• When I first joined this research group I started working with the RoCo team helping them with documentation and improving file formatting. I then started working on a side project: a paper bot powered by a phone that could be designed using RoCo. At the beginning I mainly focused on how to allow communication between the phone and the paper bot. Once I was able to achieve bilateral serial communication I started working on exploring different ways to exploit the phone's functionalities.
  • An obvious one was that it was now possible for the user to communicate to the microcontroller actions to be executed while freed by the burden of carrying around a computer. Furthermore, a paper bot with wheels would easily be able to carry around a smartphone while it definitely cannot carry a computer. Serial communication through a wire is also advantageous because the phone can also work as the bots power source. A wired connection is more reliable than wireless ones such as bluetooth, which has to go through tedious pairing processes, and wi-fi, whichs force the phone to connect to the microcontroller's hotspot and overall is harder to set up.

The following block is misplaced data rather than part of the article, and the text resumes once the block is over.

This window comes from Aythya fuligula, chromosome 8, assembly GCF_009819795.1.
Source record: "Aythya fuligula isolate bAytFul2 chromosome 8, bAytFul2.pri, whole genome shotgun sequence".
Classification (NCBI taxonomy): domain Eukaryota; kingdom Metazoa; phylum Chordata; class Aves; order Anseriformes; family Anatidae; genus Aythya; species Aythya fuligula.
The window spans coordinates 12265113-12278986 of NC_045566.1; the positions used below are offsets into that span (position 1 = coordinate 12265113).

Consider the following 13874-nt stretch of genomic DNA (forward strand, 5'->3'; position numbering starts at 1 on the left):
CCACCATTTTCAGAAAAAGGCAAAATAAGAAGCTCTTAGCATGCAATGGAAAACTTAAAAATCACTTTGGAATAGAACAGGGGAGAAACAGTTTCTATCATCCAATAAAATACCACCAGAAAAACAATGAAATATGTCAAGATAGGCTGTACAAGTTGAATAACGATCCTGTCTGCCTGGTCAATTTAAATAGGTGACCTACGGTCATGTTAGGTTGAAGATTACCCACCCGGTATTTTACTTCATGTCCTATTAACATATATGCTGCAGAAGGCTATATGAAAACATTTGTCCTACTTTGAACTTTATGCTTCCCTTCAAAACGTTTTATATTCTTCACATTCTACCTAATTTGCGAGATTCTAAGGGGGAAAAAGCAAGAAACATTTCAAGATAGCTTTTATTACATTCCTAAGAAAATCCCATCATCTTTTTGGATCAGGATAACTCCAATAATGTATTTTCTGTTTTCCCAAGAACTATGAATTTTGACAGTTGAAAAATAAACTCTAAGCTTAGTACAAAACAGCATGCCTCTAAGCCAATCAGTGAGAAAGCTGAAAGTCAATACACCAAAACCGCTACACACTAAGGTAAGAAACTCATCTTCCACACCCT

• Once serial communication was established, it was then relatively simple to write code for the microcontroller to recognize the received string and then perform certain actions based on the request. After that was done, the next challenge was to allow the user to provide input to the robot even when the robot is moving. If we were to put the robot on wheels it would be impossible for the user to input commands by typing so I began to look into voice control. After some research I found that it was possible to use the voice-to-text functionality on the phone to convert voice commands to text that can then be sent to the microcontroller. I was then successful in connecting a phone to a wheeled bot and using voice commands to make it move and stop.
  • During the research process I was also able to use the phone's accelerometer and gyroscope to obtain the phone's orientation.
  • Finally I continued the project by creating code components for the arduino code that could be implemented in RoCo. By doing this I learned more about the internal mechanisms of the Robot Compiler and made my first contributions to the compiler's available components and ports.
  • The next steps in the project would be to actually use the sensors on the phone to create a control system for the paper bot and then finish creating a chassis for the paper bot that can also accomodate a phone holder.

Next Post Previous Post